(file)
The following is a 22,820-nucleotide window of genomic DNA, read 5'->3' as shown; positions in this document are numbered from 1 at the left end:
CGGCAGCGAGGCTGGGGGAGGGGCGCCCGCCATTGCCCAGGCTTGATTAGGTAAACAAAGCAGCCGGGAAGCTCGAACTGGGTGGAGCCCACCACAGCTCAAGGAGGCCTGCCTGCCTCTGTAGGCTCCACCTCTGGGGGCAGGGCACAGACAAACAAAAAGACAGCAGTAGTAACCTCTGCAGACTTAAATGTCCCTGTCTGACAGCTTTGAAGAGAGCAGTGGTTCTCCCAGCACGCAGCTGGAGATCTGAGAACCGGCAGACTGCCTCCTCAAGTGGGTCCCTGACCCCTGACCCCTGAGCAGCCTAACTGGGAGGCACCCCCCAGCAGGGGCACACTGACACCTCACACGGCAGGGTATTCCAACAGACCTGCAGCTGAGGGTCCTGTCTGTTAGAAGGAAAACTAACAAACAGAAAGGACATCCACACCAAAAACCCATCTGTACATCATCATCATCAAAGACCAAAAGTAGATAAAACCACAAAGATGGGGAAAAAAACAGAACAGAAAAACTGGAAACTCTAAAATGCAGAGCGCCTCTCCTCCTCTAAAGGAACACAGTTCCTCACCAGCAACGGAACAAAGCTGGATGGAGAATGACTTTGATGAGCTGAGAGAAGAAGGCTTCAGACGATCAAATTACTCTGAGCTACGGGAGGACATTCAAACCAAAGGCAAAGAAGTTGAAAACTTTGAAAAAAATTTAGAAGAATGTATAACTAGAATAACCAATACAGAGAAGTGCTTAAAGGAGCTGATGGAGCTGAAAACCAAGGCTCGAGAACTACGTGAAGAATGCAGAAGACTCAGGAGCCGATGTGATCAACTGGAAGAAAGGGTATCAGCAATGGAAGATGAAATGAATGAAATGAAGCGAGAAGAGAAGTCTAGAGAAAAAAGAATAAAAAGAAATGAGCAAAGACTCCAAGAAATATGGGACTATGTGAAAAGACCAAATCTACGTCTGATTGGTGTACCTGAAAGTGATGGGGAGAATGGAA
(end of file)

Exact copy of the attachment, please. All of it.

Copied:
The following is a 22,820-nucleotide window of genomic DNA, read 5'->3' as shown; positions in this document are numbered from 1 at the left end:
CGGCAGCGAGGCTGGGGGAGGGGCGCCCGCCATTGCCCAGGCTTGATTAGGTAAACAAAGCAGCCGGGAAGCTCGAACTGGGTGGAGCCCACCACAGCTCAAGGAGGCCTGCCTGCCTCTGTAGGCTCCACCTCTGGGGGCAGGGCACAGACAAACAAAAAGACAGCAGTAGTAACCTCTGCAGACTTAAATGTCCCTGTCTGACAGCTTTGAAGAGAGCAGTGGTTCTCCCAGCACGCAGCTGGAGATCTGAGAACCGGCAGACTGCCTCCTCAAGTGGGTCCCTGACCCCTGACCCCTGAGCAGCCTAACTGGGAGGCACCCCCCAGCAGGGGCACACTGACACCTCACACGGCAGGGTATTCCAACAGACCTGCAGCTGAGGGTCCTGTCTGTTAGAAGGAAAACTAACAAACAGAAAGGACATCCACACCAAAAACCCATCTGTACATCATCATCATCAAAGACCAAAAGTAGATAAAACCACAAAGATGGGGAAAAAAACAGAACAGAAAAACTGGAAACTCTAAAATGCAGAGCGCCTCTCCTCCTCTAAAGGAACACAGTTCCTCACCAGCAACGGAACAAAGCTGGATGGAGAATGACTTTGATGAGCTGAGAGAAGAAGGCTTCAGACGATCAAATTACTCTGAGCTACGGGAGGACATTCAAACCAAAGGCAAAGAAGTTGAAAACTTTGAAAAAAATTTAGAAGAATGTATAACTAGAATAACCAATACAGAGAAGTGCTTAAAGGAGCTGATGGAGCTGAAAACCAAGGCTCGAGAACTACGTGAAGAATGCAGAAGACTCAGGAGCCGATGTGATCAACTGGAAGAAAGGGTATCAGCAATGGAAGATGAAATGAATGAAATGAAGCGAGAAGAGAAGTCTAGAGAAAAAAGAATAAAAAGAAATGAGCAAAGACTCCAAGAAATATGGGACTATGTGAAAAGACCAAATCTACGTCTGATTGGTGTACCTGAAAGTGATGGGGAGAATGGAA